Improving Population Health
One of the biggest challenges facing health and care in our area is the growth in the number of people living with long-term conditions such as kidney disease, asthma or diabetes. Many of these conditions can be prevented, and even after diagnosis the onset of more serious symptoms can be delayed through a preventive approach. Over the last decade, there has been an increase in the number of patients on primary care disease registers in the Vale of York.
Population health approaches recognise that the NHS cannot simply organise its way out of these trends through greater efficiency, and must therefore work with partners such as Local Authority Public Health teams on the wider social and behavioural factors which keep people well or support them with their conditions beyond the hospital or surgery door.
One way we have been doing this in the Vale of York is through a tool known as Population Health Management (PHM). This applies public health expertise to routine health datasets to understand current and future health and care needs, so action can be taken to design proactive models of care. The box below defines the difference between wider 'population health' and the narrower 'population health management' tool:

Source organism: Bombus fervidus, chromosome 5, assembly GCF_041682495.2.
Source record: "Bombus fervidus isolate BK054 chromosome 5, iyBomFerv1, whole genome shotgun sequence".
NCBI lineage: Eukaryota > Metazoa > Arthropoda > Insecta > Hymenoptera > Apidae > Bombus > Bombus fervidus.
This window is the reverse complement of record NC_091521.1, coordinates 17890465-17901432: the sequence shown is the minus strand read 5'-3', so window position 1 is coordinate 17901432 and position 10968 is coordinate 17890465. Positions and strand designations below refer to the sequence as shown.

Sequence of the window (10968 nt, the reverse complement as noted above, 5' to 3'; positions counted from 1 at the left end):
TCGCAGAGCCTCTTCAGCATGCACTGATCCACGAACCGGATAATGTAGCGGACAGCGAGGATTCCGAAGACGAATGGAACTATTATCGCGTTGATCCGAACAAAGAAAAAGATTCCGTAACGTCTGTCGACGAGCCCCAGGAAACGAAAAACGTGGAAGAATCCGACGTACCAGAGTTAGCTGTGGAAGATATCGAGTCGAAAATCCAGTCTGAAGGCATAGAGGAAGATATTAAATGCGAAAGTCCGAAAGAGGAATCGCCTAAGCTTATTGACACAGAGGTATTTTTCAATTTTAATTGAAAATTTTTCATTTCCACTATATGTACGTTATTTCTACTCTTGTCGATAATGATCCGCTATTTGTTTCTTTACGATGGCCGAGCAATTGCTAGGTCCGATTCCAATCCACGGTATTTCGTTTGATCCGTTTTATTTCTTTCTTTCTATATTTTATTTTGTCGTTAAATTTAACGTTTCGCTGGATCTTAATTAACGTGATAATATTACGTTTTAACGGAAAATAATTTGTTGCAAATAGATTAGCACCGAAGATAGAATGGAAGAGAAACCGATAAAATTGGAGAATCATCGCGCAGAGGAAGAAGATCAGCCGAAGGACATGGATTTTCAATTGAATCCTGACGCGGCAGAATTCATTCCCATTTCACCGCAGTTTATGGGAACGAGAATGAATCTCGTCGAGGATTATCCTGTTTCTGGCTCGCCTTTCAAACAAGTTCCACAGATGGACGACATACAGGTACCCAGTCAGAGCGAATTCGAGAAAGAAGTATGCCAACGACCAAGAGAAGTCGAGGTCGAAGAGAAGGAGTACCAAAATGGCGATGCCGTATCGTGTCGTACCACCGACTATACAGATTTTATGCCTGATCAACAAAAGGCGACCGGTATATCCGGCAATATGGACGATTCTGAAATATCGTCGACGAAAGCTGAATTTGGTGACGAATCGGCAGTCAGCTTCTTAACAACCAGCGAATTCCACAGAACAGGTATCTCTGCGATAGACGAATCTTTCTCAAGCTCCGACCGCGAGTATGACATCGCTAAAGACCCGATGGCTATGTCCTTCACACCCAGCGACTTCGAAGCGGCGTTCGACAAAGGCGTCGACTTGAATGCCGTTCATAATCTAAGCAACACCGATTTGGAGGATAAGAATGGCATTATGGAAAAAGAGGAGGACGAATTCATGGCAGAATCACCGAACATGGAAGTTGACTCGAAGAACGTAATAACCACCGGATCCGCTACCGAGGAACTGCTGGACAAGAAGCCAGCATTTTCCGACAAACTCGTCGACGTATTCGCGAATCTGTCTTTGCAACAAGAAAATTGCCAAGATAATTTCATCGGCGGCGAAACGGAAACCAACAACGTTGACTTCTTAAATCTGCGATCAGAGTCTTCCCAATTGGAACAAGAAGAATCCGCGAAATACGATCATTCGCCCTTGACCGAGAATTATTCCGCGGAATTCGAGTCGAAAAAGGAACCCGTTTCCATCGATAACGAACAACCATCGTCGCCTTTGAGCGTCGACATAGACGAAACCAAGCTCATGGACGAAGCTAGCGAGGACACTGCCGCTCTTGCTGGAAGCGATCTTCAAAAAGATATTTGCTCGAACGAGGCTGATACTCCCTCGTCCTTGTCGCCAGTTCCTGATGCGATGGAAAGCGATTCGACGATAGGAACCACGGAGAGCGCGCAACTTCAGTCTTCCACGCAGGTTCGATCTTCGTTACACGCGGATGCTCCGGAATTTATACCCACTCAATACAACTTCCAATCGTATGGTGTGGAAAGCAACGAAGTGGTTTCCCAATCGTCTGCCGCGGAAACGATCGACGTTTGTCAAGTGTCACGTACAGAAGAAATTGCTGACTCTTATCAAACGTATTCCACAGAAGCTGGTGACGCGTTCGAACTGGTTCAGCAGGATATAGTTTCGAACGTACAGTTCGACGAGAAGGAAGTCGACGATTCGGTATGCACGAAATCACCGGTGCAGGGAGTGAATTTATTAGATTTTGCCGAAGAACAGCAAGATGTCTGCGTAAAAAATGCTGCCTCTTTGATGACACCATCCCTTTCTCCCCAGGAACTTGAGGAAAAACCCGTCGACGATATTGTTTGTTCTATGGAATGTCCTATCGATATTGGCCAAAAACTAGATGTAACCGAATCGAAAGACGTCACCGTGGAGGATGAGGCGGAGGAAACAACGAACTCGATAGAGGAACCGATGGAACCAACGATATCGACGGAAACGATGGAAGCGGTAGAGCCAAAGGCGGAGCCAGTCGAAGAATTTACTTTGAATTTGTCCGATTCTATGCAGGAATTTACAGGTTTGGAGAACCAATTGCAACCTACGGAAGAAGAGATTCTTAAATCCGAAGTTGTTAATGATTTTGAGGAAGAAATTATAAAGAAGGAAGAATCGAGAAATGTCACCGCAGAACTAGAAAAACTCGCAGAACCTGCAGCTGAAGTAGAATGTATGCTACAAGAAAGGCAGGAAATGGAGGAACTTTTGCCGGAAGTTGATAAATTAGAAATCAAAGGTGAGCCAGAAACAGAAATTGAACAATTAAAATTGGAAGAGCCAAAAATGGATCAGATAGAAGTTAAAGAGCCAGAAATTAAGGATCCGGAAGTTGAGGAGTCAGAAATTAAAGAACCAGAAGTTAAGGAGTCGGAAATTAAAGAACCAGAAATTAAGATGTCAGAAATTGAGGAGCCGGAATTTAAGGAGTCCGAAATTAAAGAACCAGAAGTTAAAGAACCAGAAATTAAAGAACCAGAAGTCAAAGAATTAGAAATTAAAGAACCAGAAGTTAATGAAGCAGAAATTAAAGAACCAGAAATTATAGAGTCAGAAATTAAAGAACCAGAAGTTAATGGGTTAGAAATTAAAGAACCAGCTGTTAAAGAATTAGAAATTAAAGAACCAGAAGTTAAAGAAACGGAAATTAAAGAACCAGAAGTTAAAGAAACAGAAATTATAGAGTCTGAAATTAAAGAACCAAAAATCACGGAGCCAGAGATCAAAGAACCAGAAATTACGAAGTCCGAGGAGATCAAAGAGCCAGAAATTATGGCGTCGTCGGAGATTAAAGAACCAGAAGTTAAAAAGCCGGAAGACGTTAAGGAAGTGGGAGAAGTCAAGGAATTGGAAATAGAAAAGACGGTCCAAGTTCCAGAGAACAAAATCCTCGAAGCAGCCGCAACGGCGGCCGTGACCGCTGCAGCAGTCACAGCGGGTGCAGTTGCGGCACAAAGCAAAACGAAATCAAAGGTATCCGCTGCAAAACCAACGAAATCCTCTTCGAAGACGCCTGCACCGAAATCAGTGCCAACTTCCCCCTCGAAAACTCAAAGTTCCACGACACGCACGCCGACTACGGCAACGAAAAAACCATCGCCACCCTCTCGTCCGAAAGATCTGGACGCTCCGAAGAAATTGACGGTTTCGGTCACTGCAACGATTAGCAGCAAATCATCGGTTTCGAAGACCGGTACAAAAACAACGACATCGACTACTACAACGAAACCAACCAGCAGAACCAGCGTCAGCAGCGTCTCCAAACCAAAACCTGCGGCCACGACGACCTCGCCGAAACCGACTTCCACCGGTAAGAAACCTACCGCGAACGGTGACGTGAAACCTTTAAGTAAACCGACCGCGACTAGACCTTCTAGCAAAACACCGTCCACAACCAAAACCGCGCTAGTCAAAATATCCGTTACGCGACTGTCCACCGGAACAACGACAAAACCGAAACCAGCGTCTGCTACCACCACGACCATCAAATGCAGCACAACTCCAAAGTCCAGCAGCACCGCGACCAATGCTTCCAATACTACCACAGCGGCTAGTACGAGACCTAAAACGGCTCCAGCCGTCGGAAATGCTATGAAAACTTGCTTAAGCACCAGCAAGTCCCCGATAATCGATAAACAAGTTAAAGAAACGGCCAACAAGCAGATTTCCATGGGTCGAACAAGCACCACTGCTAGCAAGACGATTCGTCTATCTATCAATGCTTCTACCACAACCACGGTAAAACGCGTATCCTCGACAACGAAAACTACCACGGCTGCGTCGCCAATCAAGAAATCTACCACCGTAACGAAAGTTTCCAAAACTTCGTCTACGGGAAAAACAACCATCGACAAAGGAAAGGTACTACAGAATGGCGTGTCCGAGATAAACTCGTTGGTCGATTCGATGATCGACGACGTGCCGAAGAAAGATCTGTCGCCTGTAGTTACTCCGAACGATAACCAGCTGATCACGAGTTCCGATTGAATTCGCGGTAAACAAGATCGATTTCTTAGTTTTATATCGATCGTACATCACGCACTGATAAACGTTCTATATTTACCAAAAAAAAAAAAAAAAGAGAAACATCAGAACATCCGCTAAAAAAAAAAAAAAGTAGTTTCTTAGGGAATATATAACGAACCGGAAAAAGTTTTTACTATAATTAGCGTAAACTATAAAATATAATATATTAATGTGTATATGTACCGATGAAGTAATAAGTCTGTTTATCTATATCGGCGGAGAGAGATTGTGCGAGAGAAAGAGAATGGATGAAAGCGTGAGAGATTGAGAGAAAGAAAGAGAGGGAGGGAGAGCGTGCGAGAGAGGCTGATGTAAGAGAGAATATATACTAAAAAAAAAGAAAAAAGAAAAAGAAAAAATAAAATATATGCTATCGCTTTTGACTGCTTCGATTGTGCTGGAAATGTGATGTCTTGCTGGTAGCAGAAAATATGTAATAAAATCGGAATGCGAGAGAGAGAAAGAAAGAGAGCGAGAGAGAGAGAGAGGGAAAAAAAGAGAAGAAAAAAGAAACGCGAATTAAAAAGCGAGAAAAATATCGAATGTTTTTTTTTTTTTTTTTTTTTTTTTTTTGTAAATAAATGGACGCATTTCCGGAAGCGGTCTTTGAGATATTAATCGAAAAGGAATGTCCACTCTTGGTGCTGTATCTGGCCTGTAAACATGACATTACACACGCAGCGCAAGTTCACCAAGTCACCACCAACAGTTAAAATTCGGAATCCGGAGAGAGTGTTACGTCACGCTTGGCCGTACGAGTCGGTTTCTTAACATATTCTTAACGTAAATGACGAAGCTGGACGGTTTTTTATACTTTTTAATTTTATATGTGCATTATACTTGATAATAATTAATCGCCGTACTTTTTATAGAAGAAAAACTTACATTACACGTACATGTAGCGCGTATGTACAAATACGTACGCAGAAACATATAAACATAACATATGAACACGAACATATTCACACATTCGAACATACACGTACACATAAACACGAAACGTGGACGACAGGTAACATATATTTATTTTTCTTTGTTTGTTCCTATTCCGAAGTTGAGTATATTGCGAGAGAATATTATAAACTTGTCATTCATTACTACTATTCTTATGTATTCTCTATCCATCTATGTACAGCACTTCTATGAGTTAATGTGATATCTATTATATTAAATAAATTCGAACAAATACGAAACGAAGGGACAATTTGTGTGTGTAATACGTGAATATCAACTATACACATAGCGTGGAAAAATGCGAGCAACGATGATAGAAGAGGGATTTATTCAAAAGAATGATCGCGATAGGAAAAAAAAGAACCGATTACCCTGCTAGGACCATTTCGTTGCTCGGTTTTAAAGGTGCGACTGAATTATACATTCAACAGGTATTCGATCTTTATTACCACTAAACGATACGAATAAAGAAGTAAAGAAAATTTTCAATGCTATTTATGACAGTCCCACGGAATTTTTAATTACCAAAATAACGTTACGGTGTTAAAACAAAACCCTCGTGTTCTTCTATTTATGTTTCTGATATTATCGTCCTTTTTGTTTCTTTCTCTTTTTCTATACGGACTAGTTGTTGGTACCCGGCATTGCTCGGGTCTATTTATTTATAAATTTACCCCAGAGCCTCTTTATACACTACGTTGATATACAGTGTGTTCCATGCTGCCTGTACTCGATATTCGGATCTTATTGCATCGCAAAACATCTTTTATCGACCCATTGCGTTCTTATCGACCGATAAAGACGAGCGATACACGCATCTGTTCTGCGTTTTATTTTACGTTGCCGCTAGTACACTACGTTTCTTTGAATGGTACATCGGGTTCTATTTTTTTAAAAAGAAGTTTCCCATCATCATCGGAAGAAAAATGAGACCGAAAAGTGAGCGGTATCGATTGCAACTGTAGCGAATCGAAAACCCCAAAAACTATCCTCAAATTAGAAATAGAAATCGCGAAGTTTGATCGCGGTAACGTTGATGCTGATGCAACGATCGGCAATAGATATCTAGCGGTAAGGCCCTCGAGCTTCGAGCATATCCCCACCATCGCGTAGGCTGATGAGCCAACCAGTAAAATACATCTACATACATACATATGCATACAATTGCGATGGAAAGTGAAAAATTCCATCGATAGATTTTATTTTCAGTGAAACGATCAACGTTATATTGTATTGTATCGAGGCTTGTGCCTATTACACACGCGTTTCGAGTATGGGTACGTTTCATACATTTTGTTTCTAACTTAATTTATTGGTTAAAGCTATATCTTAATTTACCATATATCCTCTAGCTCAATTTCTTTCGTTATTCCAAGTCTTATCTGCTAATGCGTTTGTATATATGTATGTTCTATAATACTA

Population Health is an approach aimed at improving the health of an entire population. It is about improving the physical and mental health outcomes and wellbeing of people, whilst reducing health inequalities within and across a defined population. It includes action to reduce the occurrence of ill-health, including addressing wider determinants of health, and requires working with communities and partners
Population Health Management improves population health by data driven planning and delivery of care to achieve maximum impact. It includes segmentation, stratification and impactabilty modelling to identify local ‘at risk’ cohorts - and, in turn, designing and targeting interventions to prevent ill-health and to improve care and support for people with ongoing health conditions and reducing unwarranted variations in outcomes.
PHM is, in essence, a 'quality improvement cycle' applied to whole populations rather than individuals. It needs 3 capabilities: the right infrastructure to bring together linked data on populations across primary, secondary, and social care; the right intelligence to understand what the data is telling us; and the evidence-based interventions which are implemented and evaluated. This is shown in the diagram below:
Click on the following links to find tangible examples of this work in the Vale of York area: